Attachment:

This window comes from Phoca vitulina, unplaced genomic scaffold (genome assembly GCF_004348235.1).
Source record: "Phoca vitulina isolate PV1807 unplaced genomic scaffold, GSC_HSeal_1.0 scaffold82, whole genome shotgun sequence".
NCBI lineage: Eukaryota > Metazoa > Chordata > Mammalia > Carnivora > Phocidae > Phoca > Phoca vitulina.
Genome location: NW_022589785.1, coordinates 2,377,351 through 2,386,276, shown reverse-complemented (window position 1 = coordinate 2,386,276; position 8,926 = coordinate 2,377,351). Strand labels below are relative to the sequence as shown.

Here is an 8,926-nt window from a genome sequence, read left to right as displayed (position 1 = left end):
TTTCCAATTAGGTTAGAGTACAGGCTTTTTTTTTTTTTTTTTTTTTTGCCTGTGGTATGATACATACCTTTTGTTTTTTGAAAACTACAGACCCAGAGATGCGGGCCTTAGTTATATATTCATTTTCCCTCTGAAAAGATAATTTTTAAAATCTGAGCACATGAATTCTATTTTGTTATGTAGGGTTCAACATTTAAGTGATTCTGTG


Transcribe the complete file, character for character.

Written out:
This window comes from Phoca vitulina, unplaced genomic scaffold (genome assembly GCF_004348235.1).
Source record: "Phoca vitulina isolate PV1807 unplaced genomic scaffold, GSC_HSeal_1.0 scaffold82, whole genome shotgun sequence".
NCBI lineage: Eukaryota > Metazoa > Chordata > Mammalia > Carnivora > Phocidae > Phoca > Phoca vitulina.
Genome location: NW_022589785.1, coordinates 2,377,351 through 2,386,276, shown reverse-complemented (window position 1 = coordinate 2,386,276; position 8,926 = coordinate 2,377,351). Strand labels below are relative to the sequence as shown.

Here is an 8,926-nt window from a genome sequence, read left to right as displayed (position 1 = left end):
TTTCCAATTAGGTTAGAGTACAGGCTTTTTTTTTTTTTTTTTTTTTTGCCTGTGGTATGATACATACCTTTTGTTTTTTGAAAACTACAGACCCAGAGATGCGGGCCTTAGTTATATATTCATTTTCCCTCTGAAAAGATAATTTTTAAAATCTGAGCACATGAATTCTATTTTGTTATGTAGGGTTCAACATTTAAGTGATTCTGTG